At a conference this past weekend, Paypal Founder, and notable venture capitalist Peter Thiel weighed in on Bitcoin, the risks, and its potential impact on society. Seeing as digital currency is just about as futuristic as it gets, I thought his answer would be a fascinating addition to this blog, so I transcribed it below.. Below is the transcript of his thoughts on Bitcoin.
What Peter Thiel Thinks about Bitcoin
“We’ve had sort of this revolutionary original vision of paypal. I gave a talk back in November of ‘99 on strong crypto smartphones, and the end of monetary sovereignty, and how encrypted money was going to change the world. I do think bitcoin is the first one of these that has the potential to do something like that.
There’s still a whole question of whether the whole thing can be effectively outlawed or not, and that’s the part that’s always a little bit hard to calibrate. You know money is this extremely mysterious and important thing. One of the props I always used when I ran paypal was explaining in front of an audience and sort of explaining, I would sort of hold up a hundred dollar bill when we started the presentation, and it’s sort of always interesting how hypnotic [this is]. It got the audience just to be quiet and pay attention. There’s a question why it does that. It’s not very hygienic. Lots of people have touched it, but you know it has like a network effect, where you want it because other people want it. Maybe money is like a bubble that never ends, and then the question is, could bitcoin become sort of the new currency, and I do think all the anti-bitcoin arguments, where “it’s fake”, “it’s a bubble”, “it doesn’t represent anything real”, when you think about it, on some level, it seems like a lot of those arguments apply to this [the U.S dollar] as well, so it is worth thinking about money as the bubble that never ends. There is this sort of potential that bitcoin could become this new phenomenon.
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The cautionary note I’d put on it is that it is the case that, as far as I can tell right now, it’s being used for speculation and illegal activity – illegal payments, and therefore it is possible that it will be scrutinized in an increasingly difficult way in the years ahead.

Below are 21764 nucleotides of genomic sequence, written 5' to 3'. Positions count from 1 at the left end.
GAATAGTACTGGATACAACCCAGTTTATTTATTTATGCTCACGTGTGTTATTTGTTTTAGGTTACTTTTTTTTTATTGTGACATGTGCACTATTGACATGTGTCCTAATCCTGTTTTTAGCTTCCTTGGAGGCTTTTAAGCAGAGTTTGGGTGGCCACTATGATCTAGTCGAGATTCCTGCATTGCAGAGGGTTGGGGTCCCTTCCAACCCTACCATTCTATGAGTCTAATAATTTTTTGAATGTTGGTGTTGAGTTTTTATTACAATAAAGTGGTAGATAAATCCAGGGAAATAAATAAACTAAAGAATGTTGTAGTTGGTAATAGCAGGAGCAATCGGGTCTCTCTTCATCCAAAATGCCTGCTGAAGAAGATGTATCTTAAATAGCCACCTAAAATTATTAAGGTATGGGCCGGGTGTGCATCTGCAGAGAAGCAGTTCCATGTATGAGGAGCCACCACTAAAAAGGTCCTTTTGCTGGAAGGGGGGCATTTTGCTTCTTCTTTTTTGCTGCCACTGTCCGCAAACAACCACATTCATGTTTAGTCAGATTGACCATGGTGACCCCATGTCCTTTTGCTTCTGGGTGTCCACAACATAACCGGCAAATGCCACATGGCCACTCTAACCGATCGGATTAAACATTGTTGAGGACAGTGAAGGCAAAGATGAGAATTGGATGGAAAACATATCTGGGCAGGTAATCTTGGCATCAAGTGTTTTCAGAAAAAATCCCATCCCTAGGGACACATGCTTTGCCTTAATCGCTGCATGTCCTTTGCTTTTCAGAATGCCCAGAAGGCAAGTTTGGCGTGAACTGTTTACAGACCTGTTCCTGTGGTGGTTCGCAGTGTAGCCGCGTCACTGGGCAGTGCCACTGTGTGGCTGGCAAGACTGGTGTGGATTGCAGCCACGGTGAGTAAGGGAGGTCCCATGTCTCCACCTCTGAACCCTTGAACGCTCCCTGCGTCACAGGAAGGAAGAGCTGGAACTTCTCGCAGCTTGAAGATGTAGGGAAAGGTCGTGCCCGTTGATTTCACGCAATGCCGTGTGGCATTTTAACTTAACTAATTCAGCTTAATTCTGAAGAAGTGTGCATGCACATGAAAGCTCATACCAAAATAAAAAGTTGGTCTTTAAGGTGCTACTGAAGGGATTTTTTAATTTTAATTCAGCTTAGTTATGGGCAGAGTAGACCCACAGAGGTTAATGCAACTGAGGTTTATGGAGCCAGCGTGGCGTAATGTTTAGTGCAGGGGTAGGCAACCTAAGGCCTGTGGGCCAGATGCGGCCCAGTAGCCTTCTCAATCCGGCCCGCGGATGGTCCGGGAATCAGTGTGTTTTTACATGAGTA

At paypal, one of the companies we encountered was this company called e-gold, which had anonymous sort-of certificates for gold that you could be traded anywhere in the world. At paypal, we made paypal operable with e-gold in March of 2000. We disconnected it from paypal three months later, when we found the main use for e-gold was people finding stolen credit cards, and charging the stolen credit card holders, and then laundering the money with anonymous gold certificates.
And in April of 2001, there was an interview with Wired magazine where they asked me about e-gold, and I said they were a sketchy company. The e-gold people then sued me for libel [the audience breaks out in laughter]. In October of 2001, we settled. You know, whenever we get sued in a company. What happens is you never negotiate…plaintiff’s lawyers are like terrorists, and you never negotiate with terrorists…except in every specific instance. And so of course we settled with them in sort-of the spring of 2002. And then, sort of the aftermath was that around 2008, the FBI got around and arrested all the people, and they went to jail.
And so I think there is this very complicated political question around something like bitcoin where, the fact that it hasn’t been shut down would tell you something if you had an extremely competent government that quickly stopped illegal activity. Because we do not have such a government in this country, you cannot have any reassurance that it will not be shut down at some point in the future, so I think that is still the open question with it, but it’s very interesting.”
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